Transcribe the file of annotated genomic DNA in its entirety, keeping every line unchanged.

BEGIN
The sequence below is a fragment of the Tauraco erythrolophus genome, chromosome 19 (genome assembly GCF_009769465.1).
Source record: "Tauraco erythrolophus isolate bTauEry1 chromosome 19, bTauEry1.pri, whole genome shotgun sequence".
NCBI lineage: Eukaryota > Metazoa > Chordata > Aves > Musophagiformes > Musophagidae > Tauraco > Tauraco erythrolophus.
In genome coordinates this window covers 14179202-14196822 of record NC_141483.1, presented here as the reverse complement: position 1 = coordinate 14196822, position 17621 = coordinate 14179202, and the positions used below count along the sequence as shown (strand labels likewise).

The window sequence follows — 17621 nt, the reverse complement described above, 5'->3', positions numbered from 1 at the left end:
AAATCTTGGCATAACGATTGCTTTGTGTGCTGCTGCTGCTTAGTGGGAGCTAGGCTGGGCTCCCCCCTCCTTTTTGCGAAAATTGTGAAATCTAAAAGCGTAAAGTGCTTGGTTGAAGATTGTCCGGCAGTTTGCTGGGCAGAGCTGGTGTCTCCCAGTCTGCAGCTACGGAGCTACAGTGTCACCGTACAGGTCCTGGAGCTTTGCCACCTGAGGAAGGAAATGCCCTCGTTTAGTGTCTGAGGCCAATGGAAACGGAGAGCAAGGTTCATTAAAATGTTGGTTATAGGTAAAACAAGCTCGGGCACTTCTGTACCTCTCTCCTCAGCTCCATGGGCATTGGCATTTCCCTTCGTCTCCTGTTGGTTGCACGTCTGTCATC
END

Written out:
The sequence below is a fragment of the Tauraco erythrolophus genome, chromosome 19 (genome assembly GCF_009769465.1).
Source record: "Tauraco erythrolophus isolate bTauEry1 chromosome 19, bTauEry1.pri, whole genome shotgun sequence".
NCBI lineage: Eukaryota > Metazoa > Chordata > Aves > Musophagiformes > Musophagidae > Tauraco > Tauraco erythrolophus.
In genome coordinates this window covers 14179202-14196822 of record NC_141483.1, presented here as the reverse complement: position 1 = coordinate 14196822, position 17621 = coordinate 14179202, and the positions used below count along the sequence as shown (strand labels likewise).

The window sequence follows — 17621 nt, the reverse complement described above, 5'->3', positions numbered from 1 at the left end:
AAATCTTGGCATAACGATTGCTTTGTGTGCTGCTGCTGCTTAGTGGGAGCTAGGCTGGGCTCCCCCCTCCTTTTTGCGAAAATTGTGAAATCTAAAAGCGTAAAGTGCTTGGTTGAAGATTGTCCGGCAGTTTGCTGGGCAGAGCTGGTGTCTCCCAGTCTGCAGCTACGGAGCTACAGTGTCACCGTACAGGTCCTGGAGCTTTGCCACCTGAGGAAGGAAATGCCCTCGTTTAGTGTCTGAGGCCAATGGAAACGGAGAGCAAGGTTCATTAAAATGTTGGTTATAGGTAAAACAAGCTCGGGCACTTCTGTACCTCTCTCCTCAGCTCCATGGGCATTGGCATTTCCCTTCGTCTCCTGTTGGTTGCACGTCTGTCATC